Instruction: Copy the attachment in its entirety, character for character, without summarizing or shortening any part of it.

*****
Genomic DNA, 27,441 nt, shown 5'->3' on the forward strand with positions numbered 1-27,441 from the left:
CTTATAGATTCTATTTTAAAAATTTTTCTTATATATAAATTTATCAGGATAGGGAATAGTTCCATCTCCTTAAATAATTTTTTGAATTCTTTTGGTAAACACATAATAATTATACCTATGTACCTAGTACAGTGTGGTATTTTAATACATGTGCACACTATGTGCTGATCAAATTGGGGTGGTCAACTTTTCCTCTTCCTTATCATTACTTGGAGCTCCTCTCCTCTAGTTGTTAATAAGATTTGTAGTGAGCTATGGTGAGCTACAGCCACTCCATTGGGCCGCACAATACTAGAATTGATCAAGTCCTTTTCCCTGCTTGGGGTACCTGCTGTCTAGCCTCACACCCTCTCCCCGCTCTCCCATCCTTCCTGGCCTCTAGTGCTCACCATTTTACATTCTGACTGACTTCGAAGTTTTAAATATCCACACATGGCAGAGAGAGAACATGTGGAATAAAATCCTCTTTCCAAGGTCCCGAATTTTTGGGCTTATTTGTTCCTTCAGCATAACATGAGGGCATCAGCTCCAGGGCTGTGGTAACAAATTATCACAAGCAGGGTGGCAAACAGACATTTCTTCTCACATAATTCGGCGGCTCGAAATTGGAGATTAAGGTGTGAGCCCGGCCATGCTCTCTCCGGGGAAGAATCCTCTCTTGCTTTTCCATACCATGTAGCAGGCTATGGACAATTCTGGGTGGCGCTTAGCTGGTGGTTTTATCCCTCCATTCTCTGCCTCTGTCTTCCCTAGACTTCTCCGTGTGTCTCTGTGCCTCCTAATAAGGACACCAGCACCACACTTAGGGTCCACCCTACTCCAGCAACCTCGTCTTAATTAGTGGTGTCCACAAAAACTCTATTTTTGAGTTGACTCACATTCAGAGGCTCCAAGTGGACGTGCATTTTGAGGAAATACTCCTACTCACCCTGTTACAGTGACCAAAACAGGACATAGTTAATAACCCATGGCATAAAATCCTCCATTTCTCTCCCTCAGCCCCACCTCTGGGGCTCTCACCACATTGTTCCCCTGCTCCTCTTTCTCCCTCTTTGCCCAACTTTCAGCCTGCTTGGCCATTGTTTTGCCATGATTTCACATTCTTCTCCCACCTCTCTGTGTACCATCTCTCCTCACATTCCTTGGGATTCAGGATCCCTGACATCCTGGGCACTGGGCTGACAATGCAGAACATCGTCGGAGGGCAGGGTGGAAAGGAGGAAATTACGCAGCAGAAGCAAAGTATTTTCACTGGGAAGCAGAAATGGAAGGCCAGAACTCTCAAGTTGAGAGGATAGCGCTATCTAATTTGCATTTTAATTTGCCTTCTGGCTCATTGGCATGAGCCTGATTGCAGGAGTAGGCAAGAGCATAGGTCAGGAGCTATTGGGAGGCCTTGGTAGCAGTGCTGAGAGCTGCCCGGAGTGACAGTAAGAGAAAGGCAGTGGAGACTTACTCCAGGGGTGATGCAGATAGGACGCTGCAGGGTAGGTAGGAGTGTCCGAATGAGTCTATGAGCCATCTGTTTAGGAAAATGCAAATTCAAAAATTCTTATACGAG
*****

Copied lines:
Genomic DNA, 27,441 nt, shown 5'->3' on the forward strand with positions numbered 1-27,441 from the left:
CTTATAGATTCTATTTTAAAAATTTTTCTTATATATAAATTTATCAGGATAGGGAATAGTTCCATCTCCTTAAATAATTTTTTGAATTCTTTTGGTAAACACATAATAATTATACCTATGTACCTAGTACAGTGTGGTATTTTAATACATGTGCACACTATGTGCTGATCAAATTGGGGTGGTCAACTTTTCCTCTTCCTTATCATTACTTGGAGCTCCTCTCCTCTAGTTGTTAATAAGATTTGTAGTGAGCTATGGTGAGCTACAGCCACTCCATTGGGCCGCACAATACTAGAATTGATCAAGTCCTTTTCCCTGCTTGGGGTACCTGCTGTCTAGCCTCACACCCTCTCCCCGCTCTCCCATCCTTCCTGGCCTCTAGTGCTCACCATTTTACATTCTGACTGACTTCGAAGTTTTAAATATCCACACATGGCAGAGAGAGAACATGTGGAATAAAATCCTCTTTCCAAGGTCCCGAATTTTTGGGCTTATTTGTTCCTTCAGCATAACATGAGGGCATCAGCTCCAGGGCTGTGGTAACAAATTATCACAAGCAGGGTGGCAAACAGACATTTCTTCTCACATAATTCGGCGGCTCGAAATTGGAGATTAAGGTGTGAGCCCGGCCATGCTCTCTCCGGGGAAGAATCCTCTCTTGCTTTTCCATACCATGTAGCAGGCTATGGACAATTCTGGGTGGCGCTTAGCTGGTGGTTTTATCCCTCCATTCTCTGCCTCTGTCTTCCCTAGACTTCTCCGTGTGTCTCTGTGCCTCCTAATAAGGACACCAGCACCACACTTAGGGTCCACCCTACTCCAGCAACCTCGTCTTAATTAGTGGTGTCCACAAAAACTCTATTTTTGAGTTGACTCACATTCAGAGGCTCCAAGTGGACGTGCATTTTGAGGAAATACTCCTACTCACCCTGTTACAGTGACCAAAACAGGACATAGTTAATAACCCATGGCATAAAATCCTCCATTTCTCTCCCTCAGCCCCACCTCTGGGGCTCTCACCACATTGTTCCCCTGCTCCTCTTTCTCCCTCTTTGCCCAACTTTCAGCCTGCTTGGCCATTGTTTTGCCATGATTTCACATTCTTCTCCCACCTCTCTGTGTACCATCTCTCCTCACATTCCTTGGGATTCAGGATCCCTGACATCCTGGGCACTGGGCTGACAATGCAGAACATCGTCGGAGGGCAGGGTGGAAAGGAGGAAATTACGCAGCAGAAGCAAAGTATTTTCACTGGGAAGCAGAAATGGAAGGCCAGAACTCTCAAGTTGAGAGGATAGCGCTATCTAATTTGCATTTTAATTTGCCTTCTGGCTCATTGGCATGAGCCTGATTGCAGGAGTAGGCAAGAGCATAGGTCAGGAGCTATTGGGAGGCCTTGGTAGCAGTGCTGAGAGCTGCCCGGAGTGACAGTAAGAGAAAGGCAGTGGAGACTTACTCCAGGGGTGATGCAGATAGGACGCTGCAGGGTAGGTAGGAGTGTCCGAATGAGTCTATGAGCCATCTGTTTAGGAAAATGCAAATTCAAAAATTCTTATACGAG